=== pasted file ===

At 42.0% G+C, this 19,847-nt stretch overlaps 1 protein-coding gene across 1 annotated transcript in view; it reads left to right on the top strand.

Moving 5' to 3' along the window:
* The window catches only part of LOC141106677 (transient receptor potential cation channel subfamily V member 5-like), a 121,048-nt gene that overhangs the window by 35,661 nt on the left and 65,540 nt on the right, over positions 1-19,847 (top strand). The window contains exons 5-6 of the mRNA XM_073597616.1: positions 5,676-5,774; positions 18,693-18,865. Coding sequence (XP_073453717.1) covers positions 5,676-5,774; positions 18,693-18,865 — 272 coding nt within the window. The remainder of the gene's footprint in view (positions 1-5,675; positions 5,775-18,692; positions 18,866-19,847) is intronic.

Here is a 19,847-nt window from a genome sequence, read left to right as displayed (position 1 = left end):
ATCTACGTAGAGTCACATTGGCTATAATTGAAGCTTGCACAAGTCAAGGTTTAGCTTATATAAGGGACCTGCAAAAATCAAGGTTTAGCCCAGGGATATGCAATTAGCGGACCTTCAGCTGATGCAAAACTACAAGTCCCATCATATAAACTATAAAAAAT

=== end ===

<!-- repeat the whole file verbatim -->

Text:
At 42.0% G+C, this 19,847-nt stretch overlaps 1 protein-coding gene across 1 annotated transcript in view; it reads left to right on the top strand.

Moving 5' to 3' along the window:
* The window catches only part of LOC141106677 (transient receptor potential cation channel subfamily V member 5-like), a 121,048-nt gene that overhangs the window by 35,661 nt on the left and 65,540 nt on the right, over positions 1-19,847 (top strand). The window contains exons 5-6 of the mRNA XM_073597616.1: positions 5,676-5,774; positions 18,693-18,865. Coding sequence (XP_073453717.1) covers positions 5,676-5,774; positions 18,693-18,865 — 272 coding nt within the window. The remainder of the gene's footprint in view (positions 1-5,675; positions 5,775-18,692; positions 18,866-19,847) is intronic.

Here is a 19,847-nt window from a genome sequence, read left to right as displayed (position 1 = left end):
ATCTACGTAGAGTCACATTGGCTATAATTGAAGCTTGCACAAGTCAAGGTTTAGCTTATATAAGGGACCTGCAAAAATCAAGGTTTAGCCCAGGGATATGCAATTAGCGGACCTTCAGCTGATGCAAAACTACAAGTCCCATCATATAAACTATAAAAAAT